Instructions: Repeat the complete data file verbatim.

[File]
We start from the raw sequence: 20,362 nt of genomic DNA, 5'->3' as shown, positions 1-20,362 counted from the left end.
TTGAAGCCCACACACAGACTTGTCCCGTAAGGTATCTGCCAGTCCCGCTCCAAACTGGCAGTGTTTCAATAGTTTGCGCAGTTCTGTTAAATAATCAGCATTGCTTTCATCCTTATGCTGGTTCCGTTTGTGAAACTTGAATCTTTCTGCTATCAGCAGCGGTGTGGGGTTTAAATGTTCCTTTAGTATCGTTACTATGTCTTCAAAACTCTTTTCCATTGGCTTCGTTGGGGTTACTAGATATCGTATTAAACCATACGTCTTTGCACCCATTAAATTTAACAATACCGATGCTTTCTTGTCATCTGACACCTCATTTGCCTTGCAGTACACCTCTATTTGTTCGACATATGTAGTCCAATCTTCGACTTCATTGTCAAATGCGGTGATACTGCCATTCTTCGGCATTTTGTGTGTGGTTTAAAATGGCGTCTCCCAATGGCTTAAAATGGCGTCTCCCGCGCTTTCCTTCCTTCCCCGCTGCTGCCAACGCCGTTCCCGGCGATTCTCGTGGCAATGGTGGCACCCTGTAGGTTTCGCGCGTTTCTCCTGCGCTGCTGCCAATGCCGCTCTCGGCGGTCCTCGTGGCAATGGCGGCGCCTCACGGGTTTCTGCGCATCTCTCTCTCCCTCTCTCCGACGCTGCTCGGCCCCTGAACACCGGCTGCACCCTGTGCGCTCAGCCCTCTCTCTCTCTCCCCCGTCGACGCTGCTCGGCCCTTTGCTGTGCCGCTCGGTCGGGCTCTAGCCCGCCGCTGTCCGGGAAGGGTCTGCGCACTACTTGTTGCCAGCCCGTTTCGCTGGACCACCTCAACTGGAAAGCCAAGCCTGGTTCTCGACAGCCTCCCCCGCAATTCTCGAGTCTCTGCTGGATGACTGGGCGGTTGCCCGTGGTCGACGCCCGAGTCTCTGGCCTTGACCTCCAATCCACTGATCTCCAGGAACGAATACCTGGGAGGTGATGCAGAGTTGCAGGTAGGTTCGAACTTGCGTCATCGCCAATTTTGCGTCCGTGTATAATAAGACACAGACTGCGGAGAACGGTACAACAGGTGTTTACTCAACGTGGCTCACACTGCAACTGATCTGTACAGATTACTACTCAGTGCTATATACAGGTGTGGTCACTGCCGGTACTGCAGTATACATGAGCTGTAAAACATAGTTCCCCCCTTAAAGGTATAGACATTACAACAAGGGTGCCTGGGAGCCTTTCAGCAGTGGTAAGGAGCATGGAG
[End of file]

We start from the raw sequence: 20,362 nt of genomic DNA, 5'->3' as shown, positions 1-20,362 counted from the left end.
TTGAAGCCCACACACAGACTTGTCCCGTAAGGTATCTGCCAGTCCCGCTCCAAACTGGCAGTGTTTCAATAGTTTGCGCAGTTCTGTTAAATAATCAGCATTGCTTTCATCCTTATGCTGGTTCCGTTTGTGAAACTTGAATCTTTCTGCTATCAGCAGCGGTGTGGGGTTTAAATGTTCCTTTAGTATCGTTACTATGTCTTCAAAACTCTTTTCCATTGGCTTCGTTGGGGTTACTAGATATCGTATTAAACCATACGTCTTTGCACCCATTAAATTTAACAATACCGATGCTTTCTTGTCATCTGACACCTCATTTGCCTTGCAGTACACCTCTATTTGTTCGACATATGTAGTCCAATCTTCGACTTCATTGTCAAATGCGGTGATACTGCCATTCTTCGGCATTTTGTGTGTGGTTTAAAATGGCGTCTCCCAATGGCTTAAAATGGCGTCTCCCGCGCTTTCCTTCCTTCCCCGCTGCTGCCAACGCCGTTCCCGGCGATTCTCGTGGCAATGGTGGCACCCTGTAGGTTTCGCGCGTTTCTCCTGCGCTGCTGCCAATGCCGCTCTCGGCGGTCCTCGTGGCAATGGCGGCGCCTCACGGGTTTCTGCGCATCTCTCTCTCCCTCTCTCCGACGCTGCTCGGCCCCTGAACACCGGCTGCACCCTGTGCGCTCAGCCCTCTCTCTCTCTCCCCCGTCGACGCTGCTCGGCCCTTTGCTGTGCCGCTCGGTCGGGCTCTAGCCCGCCGCTGTCCGGGAAGGGTCTGCGCACTACTTGTTGCCAGCCCGTTTCGCTGGACCACCTCAACTGGAAAGCCAAGCCTGGTTCTCGACAGCCTCCCCCGCAATTCTCGAGTCTCTGCTGGATGACTGGGCGGTTGCCCGTGGTCGACGCCCGAGTCTCTGGCCTTGACCTCCAATCCACTGATCTCCAGGAACGAATACCTGGGAGGTGATGCAGAGTTGCAGGTAGGTTCGAACTTGCGTCATCGCCAATTTTGCGTCCGTGTATAATAAGACACAGACTGCGGAGAACGGTACAACAGGTGTTTACTCAACGTGGCTCACACTGCAACTGATCTGTACAGATTACTACTCAGTGCTATATACAGGTGTGGTCACTGCCGGTACTGCAGTATACATGAGCTGTAAAACATAGTTCCCCCCTTAAAGGTATAGACATTACAACAAGGGTGCCTGGGAGCCTTTCAGCAGTGGTAAGGAGCATGGAG